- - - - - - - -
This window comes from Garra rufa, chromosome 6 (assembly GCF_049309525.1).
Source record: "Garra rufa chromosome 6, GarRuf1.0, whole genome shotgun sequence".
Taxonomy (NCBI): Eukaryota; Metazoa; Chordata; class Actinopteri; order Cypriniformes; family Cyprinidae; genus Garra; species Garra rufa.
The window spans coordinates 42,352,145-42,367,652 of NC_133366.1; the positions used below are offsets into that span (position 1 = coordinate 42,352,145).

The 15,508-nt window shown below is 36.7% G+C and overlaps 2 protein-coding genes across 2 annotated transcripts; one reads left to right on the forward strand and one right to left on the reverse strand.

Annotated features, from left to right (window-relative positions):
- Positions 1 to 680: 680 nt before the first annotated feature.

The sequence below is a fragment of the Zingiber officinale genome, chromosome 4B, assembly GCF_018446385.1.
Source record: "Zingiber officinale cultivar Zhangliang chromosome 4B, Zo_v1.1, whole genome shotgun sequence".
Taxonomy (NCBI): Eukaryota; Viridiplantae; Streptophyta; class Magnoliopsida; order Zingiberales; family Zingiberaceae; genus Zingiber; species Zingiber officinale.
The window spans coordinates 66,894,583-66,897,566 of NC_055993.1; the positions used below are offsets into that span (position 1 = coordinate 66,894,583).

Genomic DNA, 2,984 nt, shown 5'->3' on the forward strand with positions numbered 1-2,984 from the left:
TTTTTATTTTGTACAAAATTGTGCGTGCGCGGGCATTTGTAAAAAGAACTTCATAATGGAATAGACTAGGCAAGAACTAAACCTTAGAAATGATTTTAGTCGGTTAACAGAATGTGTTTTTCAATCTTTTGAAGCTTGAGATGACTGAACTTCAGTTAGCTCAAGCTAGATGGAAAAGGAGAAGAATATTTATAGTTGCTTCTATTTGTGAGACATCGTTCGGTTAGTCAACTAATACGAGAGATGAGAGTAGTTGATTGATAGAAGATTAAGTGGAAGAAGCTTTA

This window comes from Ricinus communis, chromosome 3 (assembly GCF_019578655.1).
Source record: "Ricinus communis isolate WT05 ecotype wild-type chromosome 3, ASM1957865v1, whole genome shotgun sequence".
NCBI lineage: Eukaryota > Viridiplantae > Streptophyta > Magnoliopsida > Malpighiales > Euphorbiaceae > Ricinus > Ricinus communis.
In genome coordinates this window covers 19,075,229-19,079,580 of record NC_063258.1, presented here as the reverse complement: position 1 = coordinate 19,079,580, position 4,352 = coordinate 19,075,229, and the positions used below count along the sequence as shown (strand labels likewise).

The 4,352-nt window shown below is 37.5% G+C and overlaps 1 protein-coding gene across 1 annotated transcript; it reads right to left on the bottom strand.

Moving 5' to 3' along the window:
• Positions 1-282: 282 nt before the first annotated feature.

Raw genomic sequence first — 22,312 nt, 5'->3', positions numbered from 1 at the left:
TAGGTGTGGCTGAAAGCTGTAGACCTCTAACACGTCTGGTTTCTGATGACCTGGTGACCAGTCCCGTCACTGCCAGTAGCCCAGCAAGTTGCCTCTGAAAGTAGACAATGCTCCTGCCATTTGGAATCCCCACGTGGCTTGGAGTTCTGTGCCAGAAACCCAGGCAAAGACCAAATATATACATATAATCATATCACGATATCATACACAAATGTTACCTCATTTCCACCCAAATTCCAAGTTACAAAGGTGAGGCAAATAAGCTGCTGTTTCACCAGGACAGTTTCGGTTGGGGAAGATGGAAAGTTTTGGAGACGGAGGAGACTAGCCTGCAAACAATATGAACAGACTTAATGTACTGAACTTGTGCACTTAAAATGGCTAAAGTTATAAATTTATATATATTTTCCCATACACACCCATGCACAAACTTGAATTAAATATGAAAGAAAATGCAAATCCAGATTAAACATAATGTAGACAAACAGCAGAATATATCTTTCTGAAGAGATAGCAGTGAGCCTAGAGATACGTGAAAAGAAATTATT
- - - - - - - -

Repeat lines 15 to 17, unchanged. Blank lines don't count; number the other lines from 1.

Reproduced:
Source record: "Ricinus communis isolate WT05 ecotype wild-type chromosome 3, ASM1957865v1, whole genome shotgun sequence".
NCBI lineage: Eukaryota > Viridiplantae > Streptophyta > Magnoliopsida > Malpighiales > Euphorbiaceae > Ricinus > Ricinus communis.
In genome coordinates this window covers 19,075,229-19,079,580 of record NC_063258.1, presented here as the reverse complement: position 1 = coordinate 19,079,580, position 4,352 = coordinate 19,075,229, and the positions used below count along the sequence as shown (strand labels likewise).